(on a side note i hate the british government)
     
  17. jborko macrumors member

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    Jan 17, 2011
    #17
    I also completely agree with all the posts here saying about Apple unfair conversion. 1$=1€ is not the reality, and Apple seems to be effectively ripping off its European customers. I know that many other companies do the same on professional level services, but I would think that consumers should be somehow protected and price conversion for consumer products enforced by EU or other local laws. Considering purchase from the USA is not an option as customs will take you maybe more than in the shops, and lowering the taxes does not really seems as possibility at this point of time... I discussed this with some finance people and the only way you can slightly decrease the price is to purchase it as a small company that is subject to VAT payments and then include it in their depreciation books as their asset and get the VAT back... But you have to find one and get their agreement... Also I am not 100% sure if this is in line with the law... :(
     
  18. darcyperkins macrumors newbie

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    Jul 30, 2010
    #18
    The $1999 iMac = AU$2399 = $2180 + GST

    Now that's already pretty close and doesn't take into any shipping costs and import duties.

    Now what you have to remember...is Apple do nearly all of their business in USD. Because of that the cost of producing the computer pretty much stays the same in USD (or possibly goes down over the production lifecycle).

    On the other hand, the USD to AUD (or NZD or any other currency) ratio differs quite considerably over the lifespan of any particular model of iMac. Because of that, Apple Australia or Apple NZ have to price their computers above the actual price, to be prepared for any devaluing of local currency, etc.
     
  19. lvlarkkoenen macrumors regular

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    Apr 21, 2011
    Location:
    Utrecht, NL
    #19
    I don't know any numbers on Dutch vs German paycheck, but I noticed the other day that Mac Mini's are a 'whopping' €10 more expensive on Apple's Germany store. Also, iPhone is €20 more, but that could be due to telecom working differently in different country's? These two appear to be the only baseline differences, not checked BTO options.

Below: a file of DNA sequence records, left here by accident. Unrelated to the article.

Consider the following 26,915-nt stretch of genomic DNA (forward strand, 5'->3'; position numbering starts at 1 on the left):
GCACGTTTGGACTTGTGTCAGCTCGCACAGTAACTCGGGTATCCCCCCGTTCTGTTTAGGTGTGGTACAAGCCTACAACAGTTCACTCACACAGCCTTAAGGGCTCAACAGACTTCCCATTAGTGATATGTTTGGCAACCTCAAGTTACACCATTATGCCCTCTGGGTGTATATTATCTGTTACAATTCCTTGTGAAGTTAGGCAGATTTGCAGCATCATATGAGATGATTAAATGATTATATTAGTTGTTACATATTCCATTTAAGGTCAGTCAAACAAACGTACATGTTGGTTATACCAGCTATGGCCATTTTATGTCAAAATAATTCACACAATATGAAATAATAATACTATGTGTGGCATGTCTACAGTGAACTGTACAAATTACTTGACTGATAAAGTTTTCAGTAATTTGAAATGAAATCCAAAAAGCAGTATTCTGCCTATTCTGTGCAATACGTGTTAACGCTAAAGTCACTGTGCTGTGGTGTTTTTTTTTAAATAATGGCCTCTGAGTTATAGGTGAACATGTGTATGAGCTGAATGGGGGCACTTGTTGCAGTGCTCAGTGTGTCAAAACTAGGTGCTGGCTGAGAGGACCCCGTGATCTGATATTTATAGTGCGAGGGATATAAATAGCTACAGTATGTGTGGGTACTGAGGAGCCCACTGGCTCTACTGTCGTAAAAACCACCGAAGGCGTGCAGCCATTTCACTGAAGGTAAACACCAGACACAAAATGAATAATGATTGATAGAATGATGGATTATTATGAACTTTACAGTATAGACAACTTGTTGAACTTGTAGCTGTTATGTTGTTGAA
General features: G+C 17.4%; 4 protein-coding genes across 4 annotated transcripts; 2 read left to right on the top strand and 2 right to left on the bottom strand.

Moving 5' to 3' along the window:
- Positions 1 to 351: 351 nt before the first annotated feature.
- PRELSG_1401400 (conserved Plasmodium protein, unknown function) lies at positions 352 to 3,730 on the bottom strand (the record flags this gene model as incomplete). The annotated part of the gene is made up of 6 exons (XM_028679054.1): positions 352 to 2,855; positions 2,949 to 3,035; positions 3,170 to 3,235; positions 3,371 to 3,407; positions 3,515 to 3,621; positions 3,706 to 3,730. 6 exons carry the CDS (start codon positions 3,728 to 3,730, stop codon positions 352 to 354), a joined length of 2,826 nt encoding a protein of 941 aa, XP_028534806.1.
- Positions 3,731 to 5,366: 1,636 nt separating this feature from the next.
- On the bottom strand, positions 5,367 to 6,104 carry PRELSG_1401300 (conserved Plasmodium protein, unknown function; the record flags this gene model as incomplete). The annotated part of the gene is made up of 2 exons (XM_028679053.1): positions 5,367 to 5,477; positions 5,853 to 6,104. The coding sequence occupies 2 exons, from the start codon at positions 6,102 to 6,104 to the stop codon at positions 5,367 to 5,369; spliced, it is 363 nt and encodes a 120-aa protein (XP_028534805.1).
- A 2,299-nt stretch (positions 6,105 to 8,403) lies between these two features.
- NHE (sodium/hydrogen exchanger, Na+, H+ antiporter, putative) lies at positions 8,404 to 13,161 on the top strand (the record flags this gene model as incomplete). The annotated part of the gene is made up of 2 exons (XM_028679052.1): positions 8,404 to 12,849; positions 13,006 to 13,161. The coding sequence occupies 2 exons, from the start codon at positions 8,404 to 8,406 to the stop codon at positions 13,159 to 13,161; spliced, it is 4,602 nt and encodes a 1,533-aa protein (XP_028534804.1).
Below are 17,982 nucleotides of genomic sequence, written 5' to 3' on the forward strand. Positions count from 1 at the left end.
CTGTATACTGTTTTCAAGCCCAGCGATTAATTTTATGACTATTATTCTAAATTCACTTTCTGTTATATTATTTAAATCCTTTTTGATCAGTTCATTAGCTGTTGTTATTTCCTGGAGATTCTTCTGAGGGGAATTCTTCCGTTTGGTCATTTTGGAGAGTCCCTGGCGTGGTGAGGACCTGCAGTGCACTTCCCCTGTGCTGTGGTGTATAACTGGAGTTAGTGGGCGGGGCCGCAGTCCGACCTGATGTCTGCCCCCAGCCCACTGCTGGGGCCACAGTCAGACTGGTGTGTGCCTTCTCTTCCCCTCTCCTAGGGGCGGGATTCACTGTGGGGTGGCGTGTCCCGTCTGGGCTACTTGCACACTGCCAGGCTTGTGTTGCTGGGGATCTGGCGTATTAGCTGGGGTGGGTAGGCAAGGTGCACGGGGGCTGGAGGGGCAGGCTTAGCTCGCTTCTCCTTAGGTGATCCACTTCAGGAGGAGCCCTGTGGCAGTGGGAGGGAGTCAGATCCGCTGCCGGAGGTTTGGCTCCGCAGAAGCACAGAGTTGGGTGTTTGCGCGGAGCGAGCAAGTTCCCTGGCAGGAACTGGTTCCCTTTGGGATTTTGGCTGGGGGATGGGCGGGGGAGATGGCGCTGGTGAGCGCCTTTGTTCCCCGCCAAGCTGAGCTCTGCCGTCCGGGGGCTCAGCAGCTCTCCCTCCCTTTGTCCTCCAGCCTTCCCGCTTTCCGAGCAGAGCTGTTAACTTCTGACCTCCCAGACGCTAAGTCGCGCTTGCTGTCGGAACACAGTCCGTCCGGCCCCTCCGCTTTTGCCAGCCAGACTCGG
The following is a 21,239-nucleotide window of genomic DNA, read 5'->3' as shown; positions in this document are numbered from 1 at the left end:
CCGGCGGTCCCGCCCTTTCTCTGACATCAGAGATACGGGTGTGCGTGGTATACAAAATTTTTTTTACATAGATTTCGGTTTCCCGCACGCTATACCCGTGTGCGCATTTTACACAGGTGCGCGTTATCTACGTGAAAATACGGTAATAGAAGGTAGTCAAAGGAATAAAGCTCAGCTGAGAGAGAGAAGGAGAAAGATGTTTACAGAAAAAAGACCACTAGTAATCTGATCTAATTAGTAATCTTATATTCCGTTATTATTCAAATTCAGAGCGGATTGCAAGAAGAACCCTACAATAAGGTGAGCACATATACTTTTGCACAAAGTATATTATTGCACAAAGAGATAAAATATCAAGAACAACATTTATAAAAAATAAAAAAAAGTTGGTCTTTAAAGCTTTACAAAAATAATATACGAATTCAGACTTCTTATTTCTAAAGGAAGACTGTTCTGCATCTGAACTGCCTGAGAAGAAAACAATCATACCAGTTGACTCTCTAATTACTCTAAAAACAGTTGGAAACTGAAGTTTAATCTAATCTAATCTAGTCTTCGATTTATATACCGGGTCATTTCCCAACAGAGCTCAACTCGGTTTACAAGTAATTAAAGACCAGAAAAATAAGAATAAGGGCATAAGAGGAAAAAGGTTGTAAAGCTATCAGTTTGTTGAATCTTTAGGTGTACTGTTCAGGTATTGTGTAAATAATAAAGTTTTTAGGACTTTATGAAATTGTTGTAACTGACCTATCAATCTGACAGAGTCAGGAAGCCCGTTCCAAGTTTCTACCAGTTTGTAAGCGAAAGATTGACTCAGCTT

20. jborko macrumors member

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    Jan 17, 2011
    #20
    I don't think EUR is that week or it has near term potential for devaluing. IMHO I consider this as long term strategy of US companies to strengthen the USD value and help the US economy growth, but also Steve's greediness should be considered too ;)
     
  21. trackbikes macrumors regular

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    Mar 29, 2011
    #21
    When i was looking earlier in the year, it was parity between the $ € and £ for example $1999 = £1999 =€1999

    which is completely bonkers!

    At todays exchange rate

    €1999 = $2925
    £1999 = $3294
    €1999= £1775

    Now why did i feel ripped off?
     
  22. jborko macrumors member

    Joined:
    Jan 17, 2011
    #22
    Deffo rip off for UK as well as Europe!

    1000 USD more for countries paying in EUR
    1400 USD more for countries paying in GBP

    A question to US people on this forum... Would you consider iMac if it had been priced 2999 USD?
     
  23. farmermac macrumors 6502a

    Joined:
    Jul 23, 2009
    Location:
    Iowa
    #23
    As has been said That's European 4 year AppleCare included
     
  24. jborko macrumors member

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    Jan 17, 2011
    #24
    It's just Europe does not get the 4 year apple care, just the law enforced 2 year warranty.
     
  25. morty192 macrumors regular

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    Jul 26, 2010
    #25
    In GB we only get a year!